# Determine if an array of arrays of characters can be concatenated in order, into a substring of haystack

Algorithm: Determine if an array of arrays of characters can be concatenated in order, into a substring of haystack.

Example:

[['a','A','@'], ['b','B','8'], ['c','(','[']]


This list can be combined by selecting from each of the subarrays in order, such as:

abc, ab(, ab[, Abc, Ab( etc.

Are any of these combinations substrings of the search string?

"123 easy as Ab(" # True
"123 easy as Abb" # False
"123 easy as @b(" # True
"123 easy as Abc" # False


Python 3

combos = [['a','A','@'], ['b','B','8'], ['c','(','[']]
search = "123 easy as Ab(" # True

def find_mutated_string(offset, combos, search):
for i, char in enumerate(search):
for mutant in combos[offset]:
if mutant == char:
if len(combos) == (offset+1):
# Last letter combo found
return True
else:
return find_mutated_string(offset+1, combos, search[i+1:])
# Didn't find mutant char in search string
return False

print(find_mutated_string(0, combos, search))


# bug

You don't reset the offset when there is a mismatch, so "123 easy as b(" also returns True. Just add:

    else:
offset = 0


# optional parameter offset

The caller of the function should not care about the offset if he wants to check whether a combination is part of the string. I would change the method signature to def find_mutated_string2(combos, search, offset=0). Then your user doesn't need to worry about this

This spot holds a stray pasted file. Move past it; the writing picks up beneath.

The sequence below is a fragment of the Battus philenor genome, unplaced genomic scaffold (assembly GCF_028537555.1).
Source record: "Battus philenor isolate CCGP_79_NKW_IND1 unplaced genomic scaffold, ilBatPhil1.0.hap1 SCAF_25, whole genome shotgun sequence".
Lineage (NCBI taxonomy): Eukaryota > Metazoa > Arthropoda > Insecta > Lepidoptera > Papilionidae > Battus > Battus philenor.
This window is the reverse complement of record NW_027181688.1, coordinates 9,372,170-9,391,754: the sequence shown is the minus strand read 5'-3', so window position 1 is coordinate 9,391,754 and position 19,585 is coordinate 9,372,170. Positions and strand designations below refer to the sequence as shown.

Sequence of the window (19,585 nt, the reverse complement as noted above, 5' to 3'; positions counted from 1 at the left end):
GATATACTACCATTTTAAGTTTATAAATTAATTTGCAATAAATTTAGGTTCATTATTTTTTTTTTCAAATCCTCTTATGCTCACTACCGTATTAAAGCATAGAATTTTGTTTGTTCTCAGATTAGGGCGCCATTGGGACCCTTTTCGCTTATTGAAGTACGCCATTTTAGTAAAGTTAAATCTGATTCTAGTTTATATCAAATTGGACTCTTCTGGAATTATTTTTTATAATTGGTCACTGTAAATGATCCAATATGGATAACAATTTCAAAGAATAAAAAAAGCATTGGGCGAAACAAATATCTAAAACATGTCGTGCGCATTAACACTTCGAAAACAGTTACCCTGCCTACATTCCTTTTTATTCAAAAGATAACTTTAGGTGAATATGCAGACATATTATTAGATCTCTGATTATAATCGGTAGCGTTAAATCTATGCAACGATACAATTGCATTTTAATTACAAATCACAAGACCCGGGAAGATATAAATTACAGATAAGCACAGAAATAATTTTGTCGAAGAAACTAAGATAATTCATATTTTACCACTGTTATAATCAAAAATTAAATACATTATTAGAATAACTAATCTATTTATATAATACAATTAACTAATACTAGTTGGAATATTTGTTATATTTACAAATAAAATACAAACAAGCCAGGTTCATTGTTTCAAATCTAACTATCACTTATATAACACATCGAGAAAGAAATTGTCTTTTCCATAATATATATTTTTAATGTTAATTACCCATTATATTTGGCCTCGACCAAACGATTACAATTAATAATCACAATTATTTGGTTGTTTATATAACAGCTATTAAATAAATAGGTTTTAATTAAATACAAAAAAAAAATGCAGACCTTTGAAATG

# in

Python has the in statement.

    for mutant in combos[offset]:
if mutant == char:


but actually mean: if char in combos[offset]

Since in in a list traverses the list to look for a match, while set uses a lookup, defining the combos as sets helps here

combos = [{"@", "A", "a"}, {"8", "B", "b"}, {"(", "[", "c"}]

def find_mutated_string2(combos, search, offset=0):
for i, char in enumerate(search):
if char in combos[offset]:
if len(combos) == (offset + 1):
return True
else:
return find_mutated_string2(combos, search[i+1:], offset+1)
else:
offset = 0
return False


# match substring

You could write a helper function that takes a substring and checks whether this matches the combo's

def matches_combos(substring, combos):
return len(substring) == len(combos) and all(
char in combo for char, combo in zip(substring, combos)
)


This can be easily tested:

test_cases = {
"abc": True,
"Ab[": True,
"abd": False,
"ab": False,
"abcd": False,
}
result = matches_combos(substring, combos)


# recursion

If your string is long, you will run into the recursion limit.

for i in range(10000):
try:
_ = find_mutated_string2(combos, "a"*i)
except RecursionError:
print(f"fails for string length: {i}")
break

fails for string length: 5921


for a recursionlimit of 3000

You can easily rewrite this proble iteratively

def find_mutated_string3(combos, search):
if len(search) < len(combos):
return False
for i in range(len(search) - 2):
substring = search[i : i + len(combos)]
if matches_combos(substring, combos):
return True


or using any

def find_mutated_string4(combos, search):
if len(search) < len(combos):
return False
return any(
matches_combos(search[i : i + len(combos)], combos)
for i in range(len(search) - 2)
)

• Thanks a bunch! How likely am I to hit the recursion limit? I guess the search string must be at least 998 characters or so for this to happen? May 8, 2019 at 16:01